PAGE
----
There are moments where I feel totally at home. Living in the UK, with a Kenyan passport and a visa with an expiry date, that doesn’t happen all that often. But it happened on Friday night, at the Victoria & Albert Museum no less. The Afropolitans Friday Late saw this world-renowned museum transformed into a celebration of contemporary African art and culture. The content, the ambience and the crowd made for the kind of beautiful, vibrant and uplifting experience that warms the soul as much as being orfeeling at home.
As part of the festivities, I shared a panel with four great proponents of the Afri-love spirit: journalist, poet and writer, Tolu Ogunlesi; writer and blogger, Minna Salami, aka MsAfropolitan; journalist and author, Hannah Pool and; record label executive and founder of Afro-Pop Live, Yemi Alade-Lawal. Our topic of discussion – ”what is an Afropolitan?” We explored this term, coined by Taiye Tuakli-Wosornu in 2005, and all that it has come to embody ever since.
There were some great questions from the audience (similar to these from Asé Fountain), challenging the panel as to:
- Whether there is a political dimension to being an Afropolitan or whether it’s just simply about style.
- Whether Afropolitanism is inclusive or just another way to create divisions within our community (in the Diaspora as well as between Diaspora and the continent of Africa).
- Whether the Afropolitan idea is attainable for, and indeed even desirable to, all.
I won’t attempt to recapture exactly what our responses were on the night but, I will share my thoughts:
1. Politics starts with you
Politics is not something that is separate from us – something that is solely conducted by designated officials far removed from the experience of our daily lives. As individuals, as citizens, we are constantly making political decisions through what we say and what we do. If subscribing to a certain identity, e.g. identifying as an Afropolitan, gives you the pride and confidence to take a stand for yourself and your rights – that’s a political action right there. If seeing yourself in a positive light means that you are less likely to accept being treated without respect – that’s politics right there. The so-called Arab Spring was a result of people realising that they didn’t have to take what they were dealt and of organising themselves in order to get that assertion acknowledged and acted upon. Identifying with an idea and building an active community around it is inevitably going to be about more than fashion and entertainment.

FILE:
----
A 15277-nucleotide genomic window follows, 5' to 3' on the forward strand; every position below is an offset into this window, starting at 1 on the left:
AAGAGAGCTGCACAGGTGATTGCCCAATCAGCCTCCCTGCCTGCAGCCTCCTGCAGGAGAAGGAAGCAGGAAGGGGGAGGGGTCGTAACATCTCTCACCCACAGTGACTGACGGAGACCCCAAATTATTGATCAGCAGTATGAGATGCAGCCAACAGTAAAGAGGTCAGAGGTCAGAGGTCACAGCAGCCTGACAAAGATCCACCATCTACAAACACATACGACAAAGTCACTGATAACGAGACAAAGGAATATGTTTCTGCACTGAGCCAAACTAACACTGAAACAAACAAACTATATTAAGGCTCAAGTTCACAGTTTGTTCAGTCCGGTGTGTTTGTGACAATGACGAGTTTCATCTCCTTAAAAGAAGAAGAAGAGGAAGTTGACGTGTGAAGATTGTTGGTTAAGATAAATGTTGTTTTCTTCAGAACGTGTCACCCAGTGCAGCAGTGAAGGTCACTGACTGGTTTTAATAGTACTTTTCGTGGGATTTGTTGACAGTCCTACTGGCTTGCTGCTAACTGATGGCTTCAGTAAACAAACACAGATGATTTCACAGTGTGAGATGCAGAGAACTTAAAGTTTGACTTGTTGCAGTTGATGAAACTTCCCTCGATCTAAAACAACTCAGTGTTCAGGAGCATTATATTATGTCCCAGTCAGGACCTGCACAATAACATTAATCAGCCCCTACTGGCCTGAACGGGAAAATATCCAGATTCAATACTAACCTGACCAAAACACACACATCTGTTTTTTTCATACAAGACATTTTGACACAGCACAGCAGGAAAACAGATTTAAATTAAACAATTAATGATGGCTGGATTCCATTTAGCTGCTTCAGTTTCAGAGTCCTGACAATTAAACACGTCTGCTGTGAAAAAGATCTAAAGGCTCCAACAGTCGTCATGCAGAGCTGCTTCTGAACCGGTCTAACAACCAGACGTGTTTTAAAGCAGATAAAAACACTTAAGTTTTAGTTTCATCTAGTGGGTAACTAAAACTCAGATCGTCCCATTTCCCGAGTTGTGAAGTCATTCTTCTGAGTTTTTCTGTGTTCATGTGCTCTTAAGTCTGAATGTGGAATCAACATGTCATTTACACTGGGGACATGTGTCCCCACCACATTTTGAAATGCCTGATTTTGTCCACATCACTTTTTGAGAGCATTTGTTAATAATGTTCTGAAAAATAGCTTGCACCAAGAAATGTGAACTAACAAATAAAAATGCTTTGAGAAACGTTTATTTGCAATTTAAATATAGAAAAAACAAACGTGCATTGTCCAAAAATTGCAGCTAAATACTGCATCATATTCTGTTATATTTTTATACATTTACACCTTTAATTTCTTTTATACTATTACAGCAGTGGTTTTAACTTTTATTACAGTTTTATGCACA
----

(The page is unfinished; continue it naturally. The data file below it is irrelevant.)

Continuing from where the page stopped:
2. It’s what you make it
Labels are contentious. They can be especially destructive when rigid and/or imposed. “Afropolitan” however, by its very nature, is flexible. It’s about drawing influence, experience, knowledge and inspiration from several sources. Therefore it’s impossible to restrict the conditions that make someone an Afropolitan. What the term means is at once elusive (as panel chair Tolu concluded) and obvious (in one of those I-feel-it-but-can’t-quite-put-into-words kind of ways). And perhaps that’s it right there: that it’s more of a feeling than something to be dissected rationally.
3. Something for everyone?
Which brings me nicely to the third question. I sometimes observe that Africans in the Diaspora can get overly comfortable speaking for Africans on the continent. Yes, we share origins, fore-fathers and mothers, many values and even languages. But one thing we do not share is present experience. Being in the Diaspora does not necessarily make us more privileged, learned, talented etc. and it definitely doesn’t make us more superior! Sometimes we have to step back and beware that we do not fall into the thinking of those who don’t know better and those who would rather see the continent as a forsaken place in need of enlightenment from outside.
The Afropolitan term originated from Diaspora experiences and as such, it has gained tremendous traction within the Diaspora. That is not to assume that it is viewed as desirable, or even relevant, to Africans everywhere (perhaps readers in Africa can share their thoughts on this?).
Going back to the “meaning” of the word, “African” + “cosmopolitan” = “Afropolitan.” Nowhere in that make-up is a specification about just where those cosmopolitan locations are. In this globalised and tech-savvy day and age, Africans on the continent can be as connected as anybody else in terms of knowledge and exposure. As Minna suggested, there are probably more Afropolitans, by this simple definition, on the continent than outside!
What do you think of the Afropolitan idea? Do you identify with it? How or why not?